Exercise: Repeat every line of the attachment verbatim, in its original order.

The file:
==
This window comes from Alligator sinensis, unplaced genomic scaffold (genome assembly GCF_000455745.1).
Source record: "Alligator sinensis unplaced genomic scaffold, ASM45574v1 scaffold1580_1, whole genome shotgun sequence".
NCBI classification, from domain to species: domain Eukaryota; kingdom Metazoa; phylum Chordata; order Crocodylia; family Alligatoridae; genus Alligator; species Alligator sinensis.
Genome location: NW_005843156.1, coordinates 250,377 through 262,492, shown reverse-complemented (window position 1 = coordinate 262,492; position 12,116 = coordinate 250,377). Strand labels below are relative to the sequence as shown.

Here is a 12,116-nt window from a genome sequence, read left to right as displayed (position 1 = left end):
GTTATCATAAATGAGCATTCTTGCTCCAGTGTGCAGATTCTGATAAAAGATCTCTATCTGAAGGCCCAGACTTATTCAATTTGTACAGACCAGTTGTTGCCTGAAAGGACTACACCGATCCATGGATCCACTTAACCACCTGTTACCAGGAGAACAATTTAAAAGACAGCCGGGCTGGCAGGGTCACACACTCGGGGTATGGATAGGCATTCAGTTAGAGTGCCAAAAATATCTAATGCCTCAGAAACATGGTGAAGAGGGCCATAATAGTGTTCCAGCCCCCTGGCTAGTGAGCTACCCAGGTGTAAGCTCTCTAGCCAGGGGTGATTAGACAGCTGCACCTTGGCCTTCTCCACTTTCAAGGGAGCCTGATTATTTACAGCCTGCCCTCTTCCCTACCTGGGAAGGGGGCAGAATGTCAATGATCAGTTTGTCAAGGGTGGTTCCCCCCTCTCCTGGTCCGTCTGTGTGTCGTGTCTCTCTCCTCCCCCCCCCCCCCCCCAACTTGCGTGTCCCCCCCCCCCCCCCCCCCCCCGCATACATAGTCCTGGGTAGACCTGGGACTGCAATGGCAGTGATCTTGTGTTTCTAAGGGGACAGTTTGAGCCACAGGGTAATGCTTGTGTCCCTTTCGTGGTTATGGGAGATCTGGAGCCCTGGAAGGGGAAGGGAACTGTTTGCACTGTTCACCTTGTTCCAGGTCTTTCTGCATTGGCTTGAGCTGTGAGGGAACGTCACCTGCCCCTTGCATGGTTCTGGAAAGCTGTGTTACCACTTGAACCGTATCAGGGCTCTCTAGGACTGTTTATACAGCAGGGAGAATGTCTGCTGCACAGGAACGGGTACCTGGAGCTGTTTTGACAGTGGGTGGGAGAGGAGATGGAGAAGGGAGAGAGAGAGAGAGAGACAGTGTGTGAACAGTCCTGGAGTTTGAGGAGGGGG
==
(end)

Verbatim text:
This window comes from Alligator sinensis, unplaced genomic scaffold (genome assembly GCF_000455745.1).
Source record: "Alligator sinensis unplaced genomic scaffold, ASM45574v1 scaffold1580_1, whole genome shotgun sequence".
NCBI classification, from domain to species: domain Eukaryota; kingdom Metazoa; phylum Chordata; order Crocodylia; family Alligatoridae; genus Alligator; species Alligator sinensis.
Genome location: NW_005843156.1, coordinates 250,377 through 262,492, shown reverse-complemented (window position 1 = coordinate 262,492; position 12,116 = coordinate 250,377). Strand labels below are relative to the sequence as shown.

Here is a 12,116-nt window from a genome sequence, read left to right as displayed (position 1 = left end):
GTTATCATAAATGAGCATTCTTGCTCCAGTGTGCAGATTCTGATAAAAGATCTCTATCTGAAGGCCCAGACTTATTCAATTTGTACAGACCAGTTGTTGCCTGAAAGGACTACACCGATCCATGGATCCACTTAACCACCTGTTACCAGGAGAACAATTTAAAAGACAGCCGGGCTGGCAGGGTCACACACTCGGGGTATGGATAGGCATTCAGTTAGAGTGCCAAAAATATCTAATGCCTCAGAAACATGGTGAAGAGGGCCATAATAGTGTTCCAGCCCCCTGGCTAGTGAGCTACCCAGGTGTAAGCTCTCTAGCCAGGGGTGATTAGACAGCTGCACCTTGGCCTTCTCCACTTTCAAGGGAGCCTGATTATTTACAGCCTGCCCTCTTCCCTACCTGGGAAGGGGGCAGAATGTCAATGATCAGTTTGTCAAGGGTGGTTCCCCCCTCTCCTGGTCCGTCTGTGTGTCGTGTCTCTCTCCTCCCCCCCCCCCCCCCCAACTTGCGTGTCCCCCCCCCCCCCCCCCCCCCCGCATACATAGTCCTGGGTAGACCTGGGACTGCAATGGCAGTGATCTTGTGTTTCTAAGGGGACAGTTTGAGCCACAGGGTAATGCTTGTGTCCCTTTCGTGGTTATGGGAGATCTGGAGCCCTGGAAGGGGAAGGGAACTGTTTGCACTGTTCACCTTGTTCCAGGTCTTTCTGCATTGGCTTGAGCTGTGAGGGAACGTCACCTGCCCCTTGCATGGTTCTGGAAAGCTGTGTTACCACTTGAACCGTATCAGGGCTCTCTAGGACTGTTTATACAGCAGGGAGAATGTCTGCTGCACAGGAACGGGTACCTGGAGCTGTTTTGACAGTGGGTGGGAGAGGAGATGGAGAAGGGAGAGAGAGAGAGAGAGACAGTGTGTGAACAGTCCTGGAGTTTGAGGAGGGGG